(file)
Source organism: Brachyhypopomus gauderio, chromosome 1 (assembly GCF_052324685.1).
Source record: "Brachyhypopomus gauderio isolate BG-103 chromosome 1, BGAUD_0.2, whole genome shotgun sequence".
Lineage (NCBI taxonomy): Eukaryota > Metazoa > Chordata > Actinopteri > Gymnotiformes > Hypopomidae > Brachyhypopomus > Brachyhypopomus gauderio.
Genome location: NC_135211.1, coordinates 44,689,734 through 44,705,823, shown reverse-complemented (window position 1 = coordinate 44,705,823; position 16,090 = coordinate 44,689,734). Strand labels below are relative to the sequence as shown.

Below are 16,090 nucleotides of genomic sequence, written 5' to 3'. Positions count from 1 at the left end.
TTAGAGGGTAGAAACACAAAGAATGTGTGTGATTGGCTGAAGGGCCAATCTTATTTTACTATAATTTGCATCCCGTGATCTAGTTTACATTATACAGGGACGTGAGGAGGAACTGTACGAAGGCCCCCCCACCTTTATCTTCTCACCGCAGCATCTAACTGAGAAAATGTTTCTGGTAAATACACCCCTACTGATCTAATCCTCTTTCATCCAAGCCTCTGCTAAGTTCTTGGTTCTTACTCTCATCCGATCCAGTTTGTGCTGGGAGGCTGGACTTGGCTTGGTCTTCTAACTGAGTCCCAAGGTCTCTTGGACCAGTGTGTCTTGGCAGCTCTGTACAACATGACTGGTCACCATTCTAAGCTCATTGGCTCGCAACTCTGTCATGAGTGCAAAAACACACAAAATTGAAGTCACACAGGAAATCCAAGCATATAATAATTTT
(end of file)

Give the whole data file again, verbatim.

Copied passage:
Source organism: Brachyhypopomus gauderio, chromosome 1 (assembly GCF_052324685.1).
Source record: "Brachyhypopomus gauderio isolate BG-103 chromosome 1, BGAUD_0.2, whole genome shotgun sequence".
Lineage (NCBI taxonomy): Eukaryota > Metazoa > Chordata > Actinopteri > Gymnotiformes > Hypopomidae > Brachyhypopomus > Brachyhypopomus gauderio.
Genome location: NC_135211.1, coordinates 44,689,734 through 44,705,823, shown reverse-complemented (window position 1 = coordinate 44,705,823; position 16,090 = coordinate 44,689,734). Strand labels below are relative to the sequence as shown.

Below are 16,090 nucleotides of genomic sequence, written 5' to 3'. Positions count from 1 at the left end.
TTAGAGGGTAGAAACACAAAGAATGTGTGTGATTGGCTGAAGGGCCAATCTTATTTTACTATAATTTGCATCCCGTGATCTAGTTTACATTATACAGGGACGTGAGGAGGAACTGTACGAAGGCCCCCCCACCTTTATCTTCTCACCGCAGCATCTAACTGAGAAAATGTTTCTGGTAAATACACCCCTACTGATCTAATCCTCTTTCATCCAAGCCTCTGCTAAGTTCTTGGTTCTTACTCTCATCCGATCCAGTTTGTGCTGGGAGGCTGGACTTGGCTTGGTCTTCTAACTGAGTCCCAAGGTCTCTTGGACCAGTGTGTCTTGGCAGCTCTGTACAACATGACTGGTCACCATTCTAAGCTCATTGGCTCGCAACTCTGTCATGAGTGCAAAAACACACAAAATTGAAGTCACACAGGAAATCCAAGCATATAATAATTTT